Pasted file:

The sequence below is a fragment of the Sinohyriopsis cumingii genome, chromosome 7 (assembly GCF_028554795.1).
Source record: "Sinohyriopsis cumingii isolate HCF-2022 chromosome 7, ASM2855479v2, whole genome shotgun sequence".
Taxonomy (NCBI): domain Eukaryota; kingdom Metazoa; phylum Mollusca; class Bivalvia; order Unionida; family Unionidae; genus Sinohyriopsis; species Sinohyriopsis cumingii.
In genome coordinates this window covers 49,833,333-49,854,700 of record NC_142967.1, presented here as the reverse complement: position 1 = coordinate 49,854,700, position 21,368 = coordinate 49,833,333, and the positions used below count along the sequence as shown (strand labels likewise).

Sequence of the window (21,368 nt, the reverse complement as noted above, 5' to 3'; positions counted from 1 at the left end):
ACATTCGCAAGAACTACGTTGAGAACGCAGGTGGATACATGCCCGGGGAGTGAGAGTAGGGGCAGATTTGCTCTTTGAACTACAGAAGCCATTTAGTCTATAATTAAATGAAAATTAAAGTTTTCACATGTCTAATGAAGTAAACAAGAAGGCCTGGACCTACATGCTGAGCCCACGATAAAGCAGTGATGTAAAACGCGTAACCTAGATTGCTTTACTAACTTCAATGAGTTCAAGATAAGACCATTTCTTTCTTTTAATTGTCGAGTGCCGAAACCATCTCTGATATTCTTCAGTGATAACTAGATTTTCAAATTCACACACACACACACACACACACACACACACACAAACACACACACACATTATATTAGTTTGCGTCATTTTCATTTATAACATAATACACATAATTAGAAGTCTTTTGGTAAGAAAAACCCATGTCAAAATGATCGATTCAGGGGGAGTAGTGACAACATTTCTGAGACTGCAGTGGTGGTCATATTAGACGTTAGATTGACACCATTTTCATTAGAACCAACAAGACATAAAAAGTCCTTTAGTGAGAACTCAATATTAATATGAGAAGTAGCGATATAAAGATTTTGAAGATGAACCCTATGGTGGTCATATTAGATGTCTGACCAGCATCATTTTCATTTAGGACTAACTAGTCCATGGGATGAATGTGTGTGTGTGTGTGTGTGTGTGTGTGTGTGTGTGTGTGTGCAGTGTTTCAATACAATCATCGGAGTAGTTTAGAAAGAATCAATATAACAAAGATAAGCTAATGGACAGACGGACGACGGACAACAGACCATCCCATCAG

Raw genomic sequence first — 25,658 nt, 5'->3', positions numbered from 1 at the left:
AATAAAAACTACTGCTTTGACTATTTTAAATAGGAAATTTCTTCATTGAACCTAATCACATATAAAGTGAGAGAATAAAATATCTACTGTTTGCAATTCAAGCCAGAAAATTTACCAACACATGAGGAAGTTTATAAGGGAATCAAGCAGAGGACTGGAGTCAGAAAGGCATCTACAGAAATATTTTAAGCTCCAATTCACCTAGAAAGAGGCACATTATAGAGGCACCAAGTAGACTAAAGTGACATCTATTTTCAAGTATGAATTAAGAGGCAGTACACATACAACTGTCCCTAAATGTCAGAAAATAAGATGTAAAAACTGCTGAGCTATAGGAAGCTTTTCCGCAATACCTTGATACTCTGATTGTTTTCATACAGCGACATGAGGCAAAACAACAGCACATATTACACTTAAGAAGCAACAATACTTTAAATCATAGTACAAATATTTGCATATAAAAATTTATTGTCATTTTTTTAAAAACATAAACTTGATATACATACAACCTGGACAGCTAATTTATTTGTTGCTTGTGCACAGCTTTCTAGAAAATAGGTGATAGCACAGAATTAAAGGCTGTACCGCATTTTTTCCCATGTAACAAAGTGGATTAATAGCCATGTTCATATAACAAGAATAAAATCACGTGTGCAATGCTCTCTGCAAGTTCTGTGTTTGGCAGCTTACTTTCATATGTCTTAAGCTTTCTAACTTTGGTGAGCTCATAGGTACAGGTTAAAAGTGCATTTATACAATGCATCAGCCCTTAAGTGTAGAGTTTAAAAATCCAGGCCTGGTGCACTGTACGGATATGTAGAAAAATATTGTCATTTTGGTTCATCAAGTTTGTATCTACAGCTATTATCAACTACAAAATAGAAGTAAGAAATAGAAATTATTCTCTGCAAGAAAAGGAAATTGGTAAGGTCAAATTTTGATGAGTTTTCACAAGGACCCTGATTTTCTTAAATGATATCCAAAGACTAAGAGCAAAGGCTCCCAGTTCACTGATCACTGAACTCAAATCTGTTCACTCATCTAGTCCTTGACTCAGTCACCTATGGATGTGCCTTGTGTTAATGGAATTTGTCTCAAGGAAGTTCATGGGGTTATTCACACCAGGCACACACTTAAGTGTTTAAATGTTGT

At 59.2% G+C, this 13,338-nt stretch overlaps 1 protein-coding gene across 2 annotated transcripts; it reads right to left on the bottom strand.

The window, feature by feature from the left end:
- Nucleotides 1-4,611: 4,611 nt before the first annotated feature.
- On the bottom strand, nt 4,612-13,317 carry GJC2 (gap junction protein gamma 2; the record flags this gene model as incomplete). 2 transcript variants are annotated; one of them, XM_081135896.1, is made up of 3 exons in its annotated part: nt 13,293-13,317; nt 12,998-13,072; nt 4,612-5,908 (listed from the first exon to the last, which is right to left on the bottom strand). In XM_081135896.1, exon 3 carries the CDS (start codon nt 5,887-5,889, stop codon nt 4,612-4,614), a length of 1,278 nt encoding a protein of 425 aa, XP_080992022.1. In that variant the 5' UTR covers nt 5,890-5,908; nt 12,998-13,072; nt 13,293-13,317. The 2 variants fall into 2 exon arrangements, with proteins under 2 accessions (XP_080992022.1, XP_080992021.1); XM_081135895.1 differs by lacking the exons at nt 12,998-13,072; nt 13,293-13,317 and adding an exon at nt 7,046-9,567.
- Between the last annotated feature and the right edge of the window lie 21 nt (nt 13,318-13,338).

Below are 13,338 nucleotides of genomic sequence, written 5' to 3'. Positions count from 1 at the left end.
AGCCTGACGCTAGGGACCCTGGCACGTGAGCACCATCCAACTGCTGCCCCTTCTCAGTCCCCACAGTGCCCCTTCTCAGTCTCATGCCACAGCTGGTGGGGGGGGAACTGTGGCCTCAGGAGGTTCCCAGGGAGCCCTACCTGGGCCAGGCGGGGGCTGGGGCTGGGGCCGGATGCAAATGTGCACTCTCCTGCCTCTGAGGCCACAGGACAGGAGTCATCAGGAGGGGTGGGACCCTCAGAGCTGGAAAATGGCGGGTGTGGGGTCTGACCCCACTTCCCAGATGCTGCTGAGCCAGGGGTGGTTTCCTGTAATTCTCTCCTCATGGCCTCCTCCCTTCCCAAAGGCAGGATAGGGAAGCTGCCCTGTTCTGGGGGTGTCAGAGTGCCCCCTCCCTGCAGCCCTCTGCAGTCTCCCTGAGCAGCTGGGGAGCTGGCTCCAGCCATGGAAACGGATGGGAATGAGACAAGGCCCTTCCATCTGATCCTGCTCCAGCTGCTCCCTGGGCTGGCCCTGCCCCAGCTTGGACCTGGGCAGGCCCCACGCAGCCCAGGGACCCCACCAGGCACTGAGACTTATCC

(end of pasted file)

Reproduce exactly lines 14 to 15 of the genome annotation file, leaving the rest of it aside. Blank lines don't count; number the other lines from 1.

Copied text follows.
Below are 13,338 nucleotides of genomic sequence, written 5' to 3'. Positions count from 1 at the left end.
AGCCTGACGCTAGGGACCCTGGCACGTGAGCACCATCCAACTGCTGCCCCTTCTCAGTCCCCACAGTGCCCCTTCTCAGTCTCATGCCACAGCTGGTGGGGGGGGAACTGTGGCCTCAGGAGGTTCCCAGGGAGCCCTACCTGGGCCAGGCGGGGGCTGGGGCTGGGGCCGGATGCAAATGTGCACTCTCCTGCCTCTGAGGCCACAGGACAGGAGTCATCAGGAGGGGTGGGACCCTCAGAGCTGGAAAATGGCGGGTGTGGGGTCTGACCCCACTTCCCAGATGCTGCTGAGCCAGGGGTGGTTTCCTGTAATTCTCTCCTCATGGCCTCCTCCCTTCCCAAAGGCAGGATAGGGAAGCTGCCCTGTTCTGGGGGTGTCAGAGTGCCCCCTCCCTGCAGCCCTCTGCAGTCTCCCTGAGCAGCTGGGGAGCTGGCTCCAGCCATGGAAACGGATGGGAATGAGACAAGGCCCTTCCATCTGATCCTGCTCCAGCTGCTCCCTGGGCTGGCCCTGCCCCAGCTTGGACCTGGGCAGGCCCCACGCAGCCCAGGGACCCCACCAGGCACTGAGACTTATCC